• Reply 30 of 82
    msnlymsnly Posts: 378member
    Quote:
    Originally Posted by MsNly View Post


    Now play nice children



    You children have driven me to quote myself

  • Reply 31 of 82
    malaxmalax Posts: 1,598member
    Quote:
    Originally Posted by dreyfus2 View Post


    You do realise that the whole antitrust/monopoly story has something to do with marketshare? Internationally: Windows on the desktop > 90% - iPhone Marketshare < 1%. Bill Gates will have to get pretty old to attend that party.



    You're absolutely right. At the time of that decision, Microsoft had the overwhelming marketshare in the OS for essentially all personal computing devices and they used that monopoly to extend into other markets wherever possible. For example, they basically took over the market for "accessing the Web." Today the iPhone has nothing like a monopoly in any area, and likely never will. And Apple is certainly in no position to (and has no interest in) using it's control over Mac OS (on Macs and iPhones) to somehow make Safari the dominant browser across platforms.



    Frankly if Safari didn't exist and Apple needed a browser, they might very well have fought to get Firefox on the iPhone. But at this point a second "competing" browser just isn't necessary, for Apple or for iPhone users.



    In any case complaints about a monopoly problem on this issue are a joke.
  • Reply 32 of 82
    nasseraenasserae Posts: 3,153member
    Unfortunately, most people don't think about how hard it is to engineer something to work as intended. I remember my professor used to tell us "always take little baby steps" and thats what Apple is doing. I personally think that they are the correct track. Releasing a totally open system is not that easy and require a long period of development. Its not like they have the magic stick.



    and please... the iPhone is only 400 MHz single core processor not a dual core!



    I already have problems with my iPhone draining the battery in less than 4 hour due to constantly trying to check the email using wifi without success. I have to turn off wifi and only turn on when I need it. The problem is that our university wifi requires log in using the web browser to be able to connect to the internet. As soon as I am in range, my iPhone auto connect to the wifi hotspot and try to check email but without success because it is not connected to the internet yet. So it keeps trying until I am out of range causing my battery to completely drain in few hours. I don't think you really want this happening to you,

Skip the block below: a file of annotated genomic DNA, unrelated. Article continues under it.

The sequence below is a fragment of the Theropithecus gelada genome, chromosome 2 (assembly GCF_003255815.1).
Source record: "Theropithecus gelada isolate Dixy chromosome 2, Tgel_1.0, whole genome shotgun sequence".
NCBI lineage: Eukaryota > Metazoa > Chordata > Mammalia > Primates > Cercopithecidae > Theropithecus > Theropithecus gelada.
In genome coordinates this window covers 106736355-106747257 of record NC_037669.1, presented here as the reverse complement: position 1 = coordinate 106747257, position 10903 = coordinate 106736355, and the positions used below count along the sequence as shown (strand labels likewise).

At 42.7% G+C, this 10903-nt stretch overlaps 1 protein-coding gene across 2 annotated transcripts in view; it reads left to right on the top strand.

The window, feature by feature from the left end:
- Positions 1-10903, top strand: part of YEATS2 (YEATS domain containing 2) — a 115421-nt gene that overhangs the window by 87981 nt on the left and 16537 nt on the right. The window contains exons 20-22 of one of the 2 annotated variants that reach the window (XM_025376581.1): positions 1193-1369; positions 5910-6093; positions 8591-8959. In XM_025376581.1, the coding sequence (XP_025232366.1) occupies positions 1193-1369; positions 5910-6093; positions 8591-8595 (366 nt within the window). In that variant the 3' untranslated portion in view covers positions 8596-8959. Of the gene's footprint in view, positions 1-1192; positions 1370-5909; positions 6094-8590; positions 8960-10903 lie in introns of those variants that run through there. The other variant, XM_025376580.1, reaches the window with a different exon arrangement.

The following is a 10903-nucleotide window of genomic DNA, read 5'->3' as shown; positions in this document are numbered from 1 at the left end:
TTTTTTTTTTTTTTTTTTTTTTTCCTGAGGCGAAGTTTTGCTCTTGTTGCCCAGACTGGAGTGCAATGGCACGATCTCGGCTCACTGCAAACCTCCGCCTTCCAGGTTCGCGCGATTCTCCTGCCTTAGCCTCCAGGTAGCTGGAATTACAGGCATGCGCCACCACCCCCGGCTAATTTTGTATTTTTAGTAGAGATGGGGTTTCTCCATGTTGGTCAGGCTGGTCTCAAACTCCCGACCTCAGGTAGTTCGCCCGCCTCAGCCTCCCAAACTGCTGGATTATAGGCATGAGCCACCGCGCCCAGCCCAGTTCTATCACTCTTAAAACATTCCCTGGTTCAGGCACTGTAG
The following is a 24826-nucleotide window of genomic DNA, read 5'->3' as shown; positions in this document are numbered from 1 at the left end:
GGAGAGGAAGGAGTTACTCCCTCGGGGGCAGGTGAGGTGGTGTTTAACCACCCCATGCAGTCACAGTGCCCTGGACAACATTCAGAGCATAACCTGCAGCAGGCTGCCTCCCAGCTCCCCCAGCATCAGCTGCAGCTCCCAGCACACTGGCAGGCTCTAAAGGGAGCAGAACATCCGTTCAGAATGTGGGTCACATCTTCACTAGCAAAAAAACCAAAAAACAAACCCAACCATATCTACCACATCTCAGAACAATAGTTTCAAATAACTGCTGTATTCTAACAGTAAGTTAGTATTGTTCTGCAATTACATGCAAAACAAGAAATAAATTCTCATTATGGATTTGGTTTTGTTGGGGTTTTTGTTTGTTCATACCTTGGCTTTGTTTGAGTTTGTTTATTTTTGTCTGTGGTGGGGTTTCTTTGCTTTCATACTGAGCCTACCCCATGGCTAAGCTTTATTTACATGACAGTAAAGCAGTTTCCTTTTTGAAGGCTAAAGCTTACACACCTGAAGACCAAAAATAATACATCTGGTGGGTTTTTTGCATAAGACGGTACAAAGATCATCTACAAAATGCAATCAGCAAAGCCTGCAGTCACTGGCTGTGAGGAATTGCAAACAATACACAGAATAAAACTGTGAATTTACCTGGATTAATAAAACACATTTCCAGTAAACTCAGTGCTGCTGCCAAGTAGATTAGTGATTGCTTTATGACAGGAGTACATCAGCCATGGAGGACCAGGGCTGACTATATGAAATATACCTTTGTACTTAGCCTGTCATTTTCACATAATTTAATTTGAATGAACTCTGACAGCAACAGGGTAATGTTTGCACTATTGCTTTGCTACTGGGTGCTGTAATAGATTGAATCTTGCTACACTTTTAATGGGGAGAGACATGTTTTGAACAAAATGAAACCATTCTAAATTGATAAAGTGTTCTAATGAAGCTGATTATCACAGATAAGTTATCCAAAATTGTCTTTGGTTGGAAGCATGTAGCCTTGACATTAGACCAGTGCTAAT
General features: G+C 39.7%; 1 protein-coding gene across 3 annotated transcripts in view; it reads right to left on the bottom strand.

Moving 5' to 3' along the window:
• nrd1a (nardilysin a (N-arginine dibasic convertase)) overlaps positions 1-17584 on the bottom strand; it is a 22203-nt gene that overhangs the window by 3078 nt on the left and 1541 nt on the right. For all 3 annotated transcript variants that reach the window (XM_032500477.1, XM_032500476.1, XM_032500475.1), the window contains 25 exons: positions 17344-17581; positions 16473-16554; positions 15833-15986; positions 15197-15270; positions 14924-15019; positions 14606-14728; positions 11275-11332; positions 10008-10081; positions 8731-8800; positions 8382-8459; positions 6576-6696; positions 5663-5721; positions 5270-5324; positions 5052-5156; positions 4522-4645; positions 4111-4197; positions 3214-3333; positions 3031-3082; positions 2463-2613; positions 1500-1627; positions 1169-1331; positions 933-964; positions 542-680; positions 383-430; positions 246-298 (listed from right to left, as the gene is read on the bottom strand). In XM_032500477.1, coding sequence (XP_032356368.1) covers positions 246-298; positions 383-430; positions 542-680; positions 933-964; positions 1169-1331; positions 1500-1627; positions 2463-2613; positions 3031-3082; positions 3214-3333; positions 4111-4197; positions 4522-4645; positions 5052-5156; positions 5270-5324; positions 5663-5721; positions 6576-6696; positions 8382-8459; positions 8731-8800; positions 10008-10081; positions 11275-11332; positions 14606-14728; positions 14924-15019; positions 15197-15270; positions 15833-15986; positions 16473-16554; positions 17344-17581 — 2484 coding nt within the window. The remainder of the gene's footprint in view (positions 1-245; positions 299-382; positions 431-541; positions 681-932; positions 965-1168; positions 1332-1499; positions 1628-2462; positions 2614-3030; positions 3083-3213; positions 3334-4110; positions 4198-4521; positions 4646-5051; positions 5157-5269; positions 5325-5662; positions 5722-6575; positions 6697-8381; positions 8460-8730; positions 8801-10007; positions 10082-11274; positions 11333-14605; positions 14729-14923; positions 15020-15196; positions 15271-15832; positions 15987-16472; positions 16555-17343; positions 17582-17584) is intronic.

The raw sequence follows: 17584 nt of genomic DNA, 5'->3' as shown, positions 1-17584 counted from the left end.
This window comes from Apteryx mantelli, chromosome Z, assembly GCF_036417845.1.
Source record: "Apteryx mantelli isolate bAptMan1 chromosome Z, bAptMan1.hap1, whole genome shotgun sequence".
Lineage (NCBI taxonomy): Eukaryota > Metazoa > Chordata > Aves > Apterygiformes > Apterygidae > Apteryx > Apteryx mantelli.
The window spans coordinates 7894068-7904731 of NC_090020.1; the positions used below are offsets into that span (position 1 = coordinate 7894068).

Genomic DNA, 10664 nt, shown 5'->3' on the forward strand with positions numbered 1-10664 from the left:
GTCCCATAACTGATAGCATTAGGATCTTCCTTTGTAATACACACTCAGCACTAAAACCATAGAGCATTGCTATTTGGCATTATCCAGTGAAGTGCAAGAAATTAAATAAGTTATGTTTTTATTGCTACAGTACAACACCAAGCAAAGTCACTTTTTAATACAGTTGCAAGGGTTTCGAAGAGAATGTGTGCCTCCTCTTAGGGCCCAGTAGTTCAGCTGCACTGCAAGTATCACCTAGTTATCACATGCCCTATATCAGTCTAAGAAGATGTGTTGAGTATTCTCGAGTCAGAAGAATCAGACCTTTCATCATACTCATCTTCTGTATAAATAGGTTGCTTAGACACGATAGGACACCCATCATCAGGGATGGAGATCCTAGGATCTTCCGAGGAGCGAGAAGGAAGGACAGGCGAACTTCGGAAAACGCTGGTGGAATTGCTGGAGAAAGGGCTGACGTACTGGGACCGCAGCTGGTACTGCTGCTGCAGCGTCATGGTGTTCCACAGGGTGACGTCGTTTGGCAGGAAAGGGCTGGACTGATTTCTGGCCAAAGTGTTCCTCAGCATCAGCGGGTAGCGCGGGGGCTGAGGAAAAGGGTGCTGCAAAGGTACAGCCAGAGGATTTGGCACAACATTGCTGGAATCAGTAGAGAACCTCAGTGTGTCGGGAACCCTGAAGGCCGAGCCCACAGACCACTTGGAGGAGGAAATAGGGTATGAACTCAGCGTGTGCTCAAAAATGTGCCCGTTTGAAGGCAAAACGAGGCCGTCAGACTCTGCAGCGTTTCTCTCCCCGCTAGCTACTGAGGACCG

• Reply 33 of 82
    asciiascii Posts: 5,941member
    Well... it's Apple's baby. Third party developers who didn't spend any money to develop or market it don't have any automatic right to put their software on it.
  • Reply 34 of 82
    I take all these passionate discussions a sign that many people don't really want to go back to Windows that still dominates ~90% desktop market, or Google who dominates nearly 60% of online search revenue, but rather move on to try this new iPhone thing. But focusing on the negative before the SDK product and program are even out of Beta I think is just premature.



    It IS YOUR phone once you buy it. You CAN do WHATEVER you want on it. Does not mean Apple should teach you how or make it easy for you.



    You can go buy a new car. You can then hot rod it, soup it up, swap in any auto part you want. The dealership and car maker have no say in it, but they are not obligated to help you or keep warrenty on something outside of their manufacturing design. But it is STILL your car.



    After the rise of MS and Linux, most people treat every OS and S/W as easily separable components from H/W. Nobody remembers when a company packaged its own H/W+S/W like Atari, HP, and Sun used to do. Apple still believes their own S/W scheme is an intricate part of the overall design of the product. Have people read about CISCO and othe network companies plans to put smart network devices that has its own 'brains' or VM to manage OSs and control what goes on what hardware or through what data channel? Which FOSS lobby is protesting that?



    Hundreds of thousands, if not millions, of iPhones have already been jailbroken. I expect even more creative store-breakouts for v.2.0. If you want to develop apart from using iPhone's native API, help yourself. Who knows? By this fall maybe anything is possible. A more creative entrepreneur may actually prefer Apple stay strict so he can set up a new business to help customized configuration and alternative phone plans. If there is a compelling case for Java for the enterprise, don't you think Apple will court after it by their recent overtures toward corporate customers? Limitations should make people more creative.